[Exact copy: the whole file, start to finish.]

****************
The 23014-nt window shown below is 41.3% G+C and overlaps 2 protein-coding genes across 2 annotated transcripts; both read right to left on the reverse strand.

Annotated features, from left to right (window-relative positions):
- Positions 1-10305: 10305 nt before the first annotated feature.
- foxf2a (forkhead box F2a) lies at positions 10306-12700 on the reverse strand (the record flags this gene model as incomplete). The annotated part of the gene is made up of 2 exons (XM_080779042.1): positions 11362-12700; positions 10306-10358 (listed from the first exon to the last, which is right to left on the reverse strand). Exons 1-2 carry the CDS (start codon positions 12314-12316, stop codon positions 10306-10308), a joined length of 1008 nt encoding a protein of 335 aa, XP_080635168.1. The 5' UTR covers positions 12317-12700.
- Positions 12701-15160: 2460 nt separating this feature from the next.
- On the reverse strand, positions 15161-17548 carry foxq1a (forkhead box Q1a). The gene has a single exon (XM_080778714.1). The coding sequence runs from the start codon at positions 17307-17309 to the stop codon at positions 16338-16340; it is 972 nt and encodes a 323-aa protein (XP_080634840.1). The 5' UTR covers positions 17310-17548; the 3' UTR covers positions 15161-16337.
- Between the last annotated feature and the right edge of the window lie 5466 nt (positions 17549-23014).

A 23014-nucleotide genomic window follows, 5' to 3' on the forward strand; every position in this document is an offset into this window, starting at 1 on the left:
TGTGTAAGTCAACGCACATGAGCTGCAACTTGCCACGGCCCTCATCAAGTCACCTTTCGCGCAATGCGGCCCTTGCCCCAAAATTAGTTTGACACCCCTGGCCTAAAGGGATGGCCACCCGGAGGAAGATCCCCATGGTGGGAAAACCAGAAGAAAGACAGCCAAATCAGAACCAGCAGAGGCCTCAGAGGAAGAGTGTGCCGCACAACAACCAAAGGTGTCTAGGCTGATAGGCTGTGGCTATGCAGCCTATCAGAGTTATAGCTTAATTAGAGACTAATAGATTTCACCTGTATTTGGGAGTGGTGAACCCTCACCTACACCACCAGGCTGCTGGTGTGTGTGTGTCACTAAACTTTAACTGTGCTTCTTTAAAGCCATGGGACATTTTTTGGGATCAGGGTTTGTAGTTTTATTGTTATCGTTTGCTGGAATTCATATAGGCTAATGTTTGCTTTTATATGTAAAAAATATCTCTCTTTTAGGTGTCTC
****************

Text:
The 23014-nt window shown below is 41.3% G+C and overlaps 2 protein-coding genes across 2 annotated transcripts; both read right to left on the reverse strand.

Annotated features, from left to right (window-relative positions):
- Positions 1-10305: 10305 nt before the first annotated feature.
- foxf2a (forkhead box F2a) lies at positions 10306-12700 on the reverse strand (the record flags this gene model as incomplete). The annotated part of the gene is made up of 2 exons (XM_080779042.1): positions 11362-12700; positions 10306-10358 (listed from the first exon to the last, which is right to left on the reverse strand). Exons 1-2 carry the CDS (start codon positions 12314-12316, stop codon positions 10306-10308), a joined length of 1008 nt encoding a protein of 335 aa, XP_080635168.1. The 5' UTR covers positions 12317-12700.
- Positions 12701-15160: 2460 nt separating this feature from the next.
- On the reverse strand, positions 15161-17548 carry foxq1a (forkhead box Q1a). The gene has a single exon (XM_080778714.1). The coding sequence runs from the start codon at positions 17307-17309 to the stop codon at positions 16338-16340; it is 972 nt and encodes a 323-aa protein (XP_080634840.1). The 5' UTR covers positions 17310-17548; the 3' UTR covers positions 15161-16337.
- Between the last annotated feature and the right edge of the window lie 5466 nt (positions 17549-23014).

A 23014-nucleotide genomic window follows, 5' to 3' on the forward strand; every position in this document is an offset into this window, starting at 1 on the left:
TGTGTAAGTCAACGCACATGAGCTGCAACTTGCCACGGCCCTCATCAAGTCACCTTTCGCGCAATGCGGCCCTTGCCCCAAAATTAGTTTGACACCCCTGGCCTAAAGGGATGGCCACCCGGAGGAAGATCCCCATGGTGGGAAAACCAGAAGAAAGACAGCCAAATCAGAACCAGCAGAGGCCTCAGAGGAAGAGTGTGCCGCACAACAACCAAAGGTGTCTAGGCTGATAGGCTGTGGCTATGCAGCCTATCAGAGTTATAGCTTAATTAGAGACTAATAGATTTCACCTGTATTTGGGAGTGGTGAACCCTCACCTACACCACCAGGCTGCTGGTGTGTGTGTGTCACTAAACTTTAACTGTGCTTCTTTAAAGCCATGGGACATTTTTTGGGATCAGGGTTTGTAGTTTTATTGTTATCGTTTGCTGGAATTCATATAGGCTAATGTTTGCTTTTATATGTAAAAAATATCTCTCTTTTAGGTGTCTC